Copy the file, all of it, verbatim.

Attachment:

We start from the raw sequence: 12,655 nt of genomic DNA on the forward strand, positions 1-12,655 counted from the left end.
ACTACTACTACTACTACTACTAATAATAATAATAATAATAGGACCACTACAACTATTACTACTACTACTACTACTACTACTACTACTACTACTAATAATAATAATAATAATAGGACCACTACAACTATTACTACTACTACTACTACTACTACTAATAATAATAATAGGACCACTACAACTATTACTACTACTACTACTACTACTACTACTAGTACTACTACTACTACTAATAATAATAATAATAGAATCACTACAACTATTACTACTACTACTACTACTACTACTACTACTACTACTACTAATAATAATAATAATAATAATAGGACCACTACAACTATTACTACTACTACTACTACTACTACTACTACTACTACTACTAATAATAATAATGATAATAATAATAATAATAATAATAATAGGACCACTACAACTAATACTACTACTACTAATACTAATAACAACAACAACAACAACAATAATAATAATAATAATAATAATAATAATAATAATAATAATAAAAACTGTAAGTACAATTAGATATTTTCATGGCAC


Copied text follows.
We start from the raw sequence: 12,655 nt of genomic DNA on the forward strand, positions 1-12,655 counted from the left end.
ACTACTACTACTACTACTACTAATAATAATAATAATAATAGGACCACTACAACTATTACTACTACTACTACTACTACTACTACTACTACTACTAATAATAATAATAATAATAGGACCACTACAACTATTACTACTACTACTACTACTACTACTAATAATAATAATAGGACCACTACAACTATTACTACTACTACTACTACTACTACTACTAGTACTACTACTACTACTAATAATAATAATAATAGAATCACTACAACTATTACTACTACTACTACTACTACTACTACTACTACTACTACTAATAATAATAATAATAATAATAGGACCACTACAACTATTACTACTACTACTACTACTACTACTACTACTACTACTACTAATAATAATAATGATAATAATAATAATAATAATAATAATAGGACCACTACAACTAATACTACTACTACTAATACTAATAACAACAACAACAACAACAATAATAATAATAATAATAATAATAATAATAATAATAATAATAAAAACTGTAAGTACAATTAGATATTTTCATGGCAC